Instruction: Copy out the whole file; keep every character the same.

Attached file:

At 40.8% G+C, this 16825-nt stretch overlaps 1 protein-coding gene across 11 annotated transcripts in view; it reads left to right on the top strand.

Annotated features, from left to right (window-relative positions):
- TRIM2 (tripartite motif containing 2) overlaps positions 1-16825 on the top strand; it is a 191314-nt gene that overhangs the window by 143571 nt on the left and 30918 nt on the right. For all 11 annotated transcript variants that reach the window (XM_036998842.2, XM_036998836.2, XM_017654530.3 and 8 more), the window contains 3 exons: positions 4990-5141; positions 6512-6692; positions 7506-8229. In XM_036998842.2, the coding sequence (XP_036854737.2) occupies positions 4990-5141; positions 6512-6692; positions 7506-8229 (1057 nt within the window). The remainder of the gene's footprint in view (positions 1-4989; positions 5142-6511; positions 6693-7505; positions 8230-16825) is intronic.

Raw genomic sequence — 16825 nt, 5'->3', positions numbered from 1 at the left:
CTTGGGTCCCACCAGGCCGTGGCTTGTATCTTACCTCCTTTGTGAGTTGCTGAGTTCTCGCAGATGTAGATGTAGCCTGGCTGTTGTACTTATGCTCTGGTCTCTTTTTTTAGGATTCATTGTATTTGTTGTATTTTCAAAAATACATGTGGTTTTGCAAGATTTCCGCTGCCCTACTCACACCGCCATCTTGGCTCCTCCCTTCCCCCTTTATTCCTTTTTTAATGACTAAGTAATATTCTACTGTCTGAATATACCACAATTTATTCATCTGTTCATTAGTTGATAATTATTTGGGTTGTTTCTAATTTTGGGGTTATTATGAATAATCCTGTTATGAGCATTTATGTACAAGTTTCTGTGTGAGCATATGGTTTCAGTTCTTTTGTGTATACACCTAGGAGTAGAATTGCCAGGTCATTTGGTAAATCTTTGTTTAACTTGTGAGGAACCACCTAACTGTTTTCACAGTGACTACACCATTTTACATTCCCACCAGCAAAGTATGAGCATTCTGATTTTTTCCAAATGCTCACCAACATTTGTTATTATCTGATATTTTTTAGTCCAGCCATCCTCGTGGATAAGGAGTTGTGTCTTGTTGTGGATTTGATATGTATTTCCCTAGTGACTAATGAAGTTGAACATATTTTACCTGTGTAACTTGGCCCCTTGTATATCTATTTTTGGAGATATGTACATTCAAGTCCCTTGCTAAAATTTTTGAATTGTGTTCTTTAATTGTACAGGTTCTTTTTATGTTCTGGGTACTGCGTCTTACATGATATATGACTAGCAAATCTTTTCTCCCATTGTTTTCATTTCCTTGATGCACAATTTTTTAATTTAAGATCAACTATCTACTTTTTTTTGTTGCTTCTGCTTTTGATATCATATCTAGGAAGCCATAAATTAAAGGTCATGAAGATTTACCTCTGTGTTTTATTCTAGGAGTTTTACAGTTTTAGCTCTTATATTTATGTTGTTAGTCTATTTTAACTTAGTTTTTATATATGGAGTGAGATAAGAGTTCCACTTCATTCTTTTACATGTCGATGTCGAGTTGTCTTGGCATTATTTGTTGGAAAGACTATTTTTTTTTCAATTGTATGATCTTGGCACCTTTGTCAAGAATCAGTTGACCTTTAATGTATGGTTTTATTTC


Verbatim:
At 40.8% G+C, this 16825-nt stretch overlaps 1 protein-coding gene across 11 annotated transcripts in view; it reads left to right on the top strand.

Annotated features, from left to right (window-relative positions):
- TRIM2 (tripartite motif containing 2) overlaps positions 1-16825 on the top strand; it is a 191314-nt gene that overhangs the window by 143571 nt on the left and 30918 nt on the right. For all 11 annotated transcript variants that reach the window (XM_036998842.2, XM_036998836.2, XM_017654530.3 and 8 more), the window contains 3 exons: positions 4990-5141; positions 6512-6692; positions 7506-8229. In XM_036998842.2, the coding sequence (XP_036854737.2) occupies positions 4990-5141; positions 6512-6692; positions 7506-8229 (1057 nt within the window). The remainder of the gene's footprint in view (positions 1-4989; positions 5142-6511; positions 6693-7505; positions 8230-16825) is intronic.

Raw genomic sequence — 16825 nt, 5'->3', positions numbered from 1 at the left:
CTTGGGTCCCACCAGGCCGTGGCTTGTATCTTACCTCCTTTGTGAGTTGCTGAGTTCTCGCAGATGTAGATGTAGCCTGGCTGTTGTACTTATGCTCTGGTCTCTTTTTTTAGGATTCATTGTATTTGTTGTATTTTCAAAAATACATGTGGTTTTGCAAGATTTCCGCTGCCCTACTCACACCGCCATCTTGGCTCCTCCCTTCCCCCTTTATTCCTTTTTTAATGACTAAGTAATATTCTACTGTCTGAATATACCACAATTTATTCATCTGTTCATTAGTTGATAATTATTTGGGTTGTTTCTAATTTTGGGGTTATTATGAATAATCCTGTTATGAGCATTTATGTACAAGTTTCTGTGTGAGCATATGGTTTCAGTTCTTTTGTGTATACACCTAGGAGTAGAATTGCCAGGTCATTTGGTAAATCTTTGTTTAACTTGTGAGGAACCACCTAACTGTTTTCACAGTGACTACACCATTTTACATTCCCACCAGCAAAGTATGAGCATTCTGATTTTTTCCAAATGCTCACCAACATTTGTTATTATCTGATATTTTTTAGTCCAGCCATCCTCGTGGATAAGGAGTTGTGTCTTGTTGTGGATTTGATATGTATTTCCCTAGTGACTAATGAAGTTGAACATATTTTACCTGTGTAACTTGGCCCCTTGTATATCTATTTTTGGAGATATGTACATTCAAGTCCCTTGCTAAAATTTTTGAATTGTGTTCTTTAATTGTACAGGTTCTTTTTATGTTCTGGGTACTGCGTCTTACATGATATATGACTAGCAAATCTTTTCTCCCATTGTTTTCATTTCCTTGATGCACAATTTTTTAATTTAAGATCAACTATCTACTTTTTTTTGTTGCTTCTGCTTTTGATATCATATCTAGGAAGCCATAAATTAAAGGTCATGAAGATTTACCTCTGTGTTTTATTCTAGGAGTTTTACAGTTTTAGCTCTTATATTTATGTTGTTAGTCTATTTTAACTTAGTTTTTATATATGGAGTGAGATAAGAGTTCCACTTCATTCTTTTACATGTCGATGTCGAGTTGTCTTGGCATTATTTGTTGGAAAGACTATTTTTTTTTCAATTGTATGATCTTGGCACCTTTGTCAAGAATCAGTTGACCTTTAATGTATGGTTTTATTTC